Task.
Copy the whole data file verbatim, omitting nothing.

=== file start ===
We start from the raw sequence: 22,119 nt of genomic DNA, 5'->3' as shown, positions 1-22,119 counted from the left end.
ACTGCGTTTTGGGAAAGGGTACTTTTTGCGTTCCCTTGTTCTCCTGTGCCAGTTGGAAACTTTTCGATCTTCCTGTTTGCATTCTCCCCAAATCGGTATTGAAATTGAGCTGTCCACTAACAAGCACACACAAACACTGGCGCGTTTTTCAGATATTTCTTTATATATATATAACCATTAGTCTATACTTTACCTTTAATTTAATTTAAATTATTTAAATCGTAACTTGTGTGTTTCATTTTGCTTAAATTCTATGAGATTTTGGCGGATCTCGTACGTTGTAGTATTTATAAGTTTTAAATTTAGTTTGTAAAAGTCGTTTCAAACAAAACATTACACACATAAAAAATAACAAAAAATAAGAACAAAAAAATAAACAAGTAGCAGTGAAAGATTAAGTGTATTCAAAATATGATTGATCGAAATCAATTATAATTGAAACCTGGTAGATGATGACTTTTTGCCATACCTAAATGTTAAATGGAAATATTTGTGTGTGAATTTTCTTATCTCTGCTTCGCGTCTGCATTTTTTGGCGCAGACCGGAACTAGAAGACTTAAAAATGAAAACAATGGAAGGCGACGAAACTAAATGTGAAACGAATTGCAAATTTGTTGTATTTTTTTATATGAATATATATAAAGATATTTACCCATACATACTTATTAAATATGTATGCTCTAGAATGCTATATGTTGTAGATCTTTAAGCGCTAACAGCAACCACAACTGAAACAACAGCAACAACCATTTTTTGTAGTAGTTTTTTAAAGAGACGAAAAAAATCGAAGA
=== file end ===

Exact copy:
We start from the raw sequence: 22,119 nt of genomic DNA, 5'->3' as shown, positions 1-22,119 counted from the left end.
ACTGCGTTTTGGGAAAGGGTACTTTTTGCGTTCCCTTGTTCTCCTGTGCCAGTTGGAAACTTTTCGATCTTCCTGTTTGCATTCTCCCCAAATCGGTATTGAAATTGAGCTGTCCACTAACAAGCACACACAAACACTGGCGCGTTTTTCAGATATTTCTTTATATATATATAACCATTAGTCTATACTTTACCTTTAATTTAATTTAAATTATTTAAATCGTAACTTGTGTGTTTCATTTTGCTTAAATTCTATGAGATTTTGGCGGATCTCGTACGTTGTAGTATTTATAAGTTTTAAATTTAGTTTGTAAAAGTCGTTTCAAACAAAACATTACACACATAAAAAATAACAAAAAATAAGAACAAAAAAATAAACAAGTAGCAGTGAAAGATTAAGTGTATTCAAAATATGATTGATCGAAATCAATTATAATTGAAACCTGGTAGATGATGACTTTTTGCCATACCTAAATGTTAAATGGAAATATTTGTGTGTGAATTTTCTTATCTCTGCTTCGCGTCTGCATTTTTTGGCGCAGACCGGAACTAGAAGACTTAAAAATGAAAACAATGGAAGGCGACGAAACTAAATGTGAAACGAATTGCAAATTTGTTGTATTTTTTTATATGAATATATATAAAGATATTTACCCATACATACTTATTAAATATGTATGCTCTAGAATGCTATATGTTGTAGATCTTTAAGCGCTAACAGCAACCACAACTGAAACAACAGCAACAACCATTTTTTGTAGTAGTTTTTTAAAGAGACGAAAAAAATCGAAGA